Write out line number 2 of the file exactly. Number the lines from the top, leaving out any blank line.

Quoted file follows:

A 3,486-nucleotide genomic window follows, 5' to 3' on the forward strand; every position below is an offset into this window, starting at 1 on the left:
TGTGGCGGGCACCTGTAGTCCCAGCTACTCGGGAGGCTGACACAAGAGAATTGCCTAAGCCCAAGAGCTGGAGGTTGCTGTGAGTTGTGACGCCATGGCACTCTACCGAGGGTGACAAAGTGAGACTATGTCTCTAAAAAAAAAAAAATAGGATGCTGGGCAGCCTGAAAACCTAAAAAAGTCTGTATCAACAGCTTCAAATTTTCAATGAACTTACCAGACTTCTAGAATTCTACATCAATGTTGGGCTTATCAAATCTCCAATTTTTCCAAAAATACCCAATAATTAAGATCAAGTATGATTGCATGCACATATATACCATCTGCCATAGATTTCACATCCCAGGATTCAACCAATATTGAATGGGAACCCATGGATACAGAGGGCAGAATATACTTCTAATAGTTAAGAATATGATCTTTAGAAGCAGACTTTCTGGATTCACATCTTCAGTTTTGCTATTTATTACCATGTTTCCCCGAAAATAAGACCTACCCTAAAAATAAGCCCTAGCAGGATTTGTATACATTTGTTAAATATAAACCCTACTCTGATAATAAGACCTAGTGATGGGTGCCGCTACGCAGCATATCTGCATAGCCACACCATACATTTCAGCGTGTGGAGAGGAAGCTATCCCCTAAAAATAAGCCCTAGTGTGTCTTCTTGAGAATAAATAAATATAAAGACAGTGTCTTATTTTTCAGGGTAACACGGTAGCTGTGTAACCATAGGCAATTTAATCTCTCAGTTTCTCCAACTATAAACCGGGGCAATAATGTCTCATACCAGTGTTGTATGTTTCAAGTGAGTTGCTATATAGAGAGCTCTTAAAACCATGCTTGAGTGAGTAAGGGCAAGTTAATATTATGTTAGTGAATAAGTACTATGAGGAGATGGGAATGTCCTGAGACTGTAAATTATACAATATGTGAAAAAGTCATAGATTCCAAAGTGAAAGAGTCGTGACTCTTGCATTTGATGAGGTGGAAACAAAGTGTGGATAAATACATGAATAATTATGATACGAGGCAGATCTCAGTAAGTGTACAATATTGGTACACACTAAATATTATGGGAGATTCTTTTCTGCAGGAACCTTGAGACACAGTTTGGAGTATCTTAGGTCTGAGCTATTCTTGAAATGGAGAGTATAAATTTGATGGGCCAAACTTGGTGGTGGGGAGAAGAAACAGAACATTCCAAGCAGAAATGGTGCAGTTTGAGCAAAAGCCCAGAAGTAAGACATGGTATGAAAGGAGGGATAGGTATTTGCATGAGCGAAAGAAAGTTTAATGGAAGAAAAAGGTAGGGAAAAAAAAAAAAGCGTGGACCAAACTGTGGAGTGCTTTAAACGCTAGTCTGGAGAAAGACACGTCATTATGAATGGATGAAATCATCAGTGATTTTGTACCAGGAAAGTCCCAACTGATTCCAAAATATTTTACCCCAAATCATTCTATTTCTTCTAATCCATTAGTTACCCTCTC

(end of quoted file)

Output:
TGTGGCGGGCACCTGTAGTCCCAGCTACTCGGGAGGCTGACACAAGAGAATTGCCTAAGCCCAAGAGCTGGAGGTTGCTGTGAGTTGTGACGCCATGGCACTCTACCGAGGGTGACAAAGTGAGACTATGTCTCTAAAAAAAAAAAAATAGGATGCTGGGCAGCCTGAAAACCTAAAAAAGTCTGTATCAACAGCTTCAAATTTTCAATGAACTTACCAGACTTCTAGAATTCTACATCAATGTTGGGCTTATCAAATCTCCAATTTTTCCAAAAATACCCAATAATTAAGATCAAGTATGATTGCATGCACATATATACCATCTGCCATAGATTTCACATCCCAGGATTCAACCAATATTGAATGGGAACCCATGGATACAGAGGGCAGAATATACTTCTAATAGTTAAGAATATGATCTTTAGAAGCAGACTTTCTGGATTCACATCTTCAGTTTTGCTATTTATTACCATGTTTCCCCGAAAATAAGACCTACCCTAAAAATAAGCCCTAGCAGGATTTGTATACATTTGTTAAATATAAACCCTACTCTGATAATAAGACCTAGTGATGGGTGCCGCTACGCAGCATATCTGCATAGCCACACCATACATTTCAGCGTGTGGAGAGGAAGCTATCCCCTAAAAATAAGCCCTAGTGTGTCTTCTTGAGAATAAATAAATATAAAGACAGTGTCTTATTTTTCAGGGTAACACGGTAGCTGTGTAACCATAGGCAATTTAATCTCTCAGTTTCTCCAACTATAAACCGGGGCAATAATGTCTCATACCAGTGTTGTATGTTTCAAGTGAGTTGCTATATAGAGAGCTCTTAAAACCATGCTTGAGTGAGTAAGGGCAAGTTAATATTATGTTAGTGAATAAGTACTATGAGGAGATGGGAATGTCCTGAGACTGTAAATTATACAATATGTGAAAAAGTCATAGATTCCAAAGTGAAAGAGTCGTGACTCTTGCATTTGATGAGGTGGAAACAAAGTGTGGATAAATACATGAATAATTATGATACGAGGCAGATCTCAGTAAGTGTACAATATTGGTACACACTAAATATTATGGGAGATTCTTTTCTGCAGGAACCTTGAGACACAGTTTGGAGTATCTTAGGTCTGAGCTATTCTTGAAATGGAGAGTATAAATTTGATGGGCCAAACTTGGTGGTGGGGAGAAGAAACAGAACATTCCAAGCAGAAATGGTGCAGTTTGAGCAAAAGCCCAGAAGTAAGACATGGTATGAAAGGAGGGATAGGTATTTGCATGAGCGAAAGAAAGTTTAATGGAAGAAAAAGGTAGGGAAAAAAAAAAAAGCGTGGACCAAACTGTGGAGTGCTTTAAACGCTAGTCTGGAGAAAGACACGTCATTATGAATGGATGAAATCATCAGTGATTTTGTACCAGGAAAGTCCCAACTGATTCCAAAATATTTTACCCCAAATCATTCTATTTCTTCTAATCCATTAGTTACCCTCTC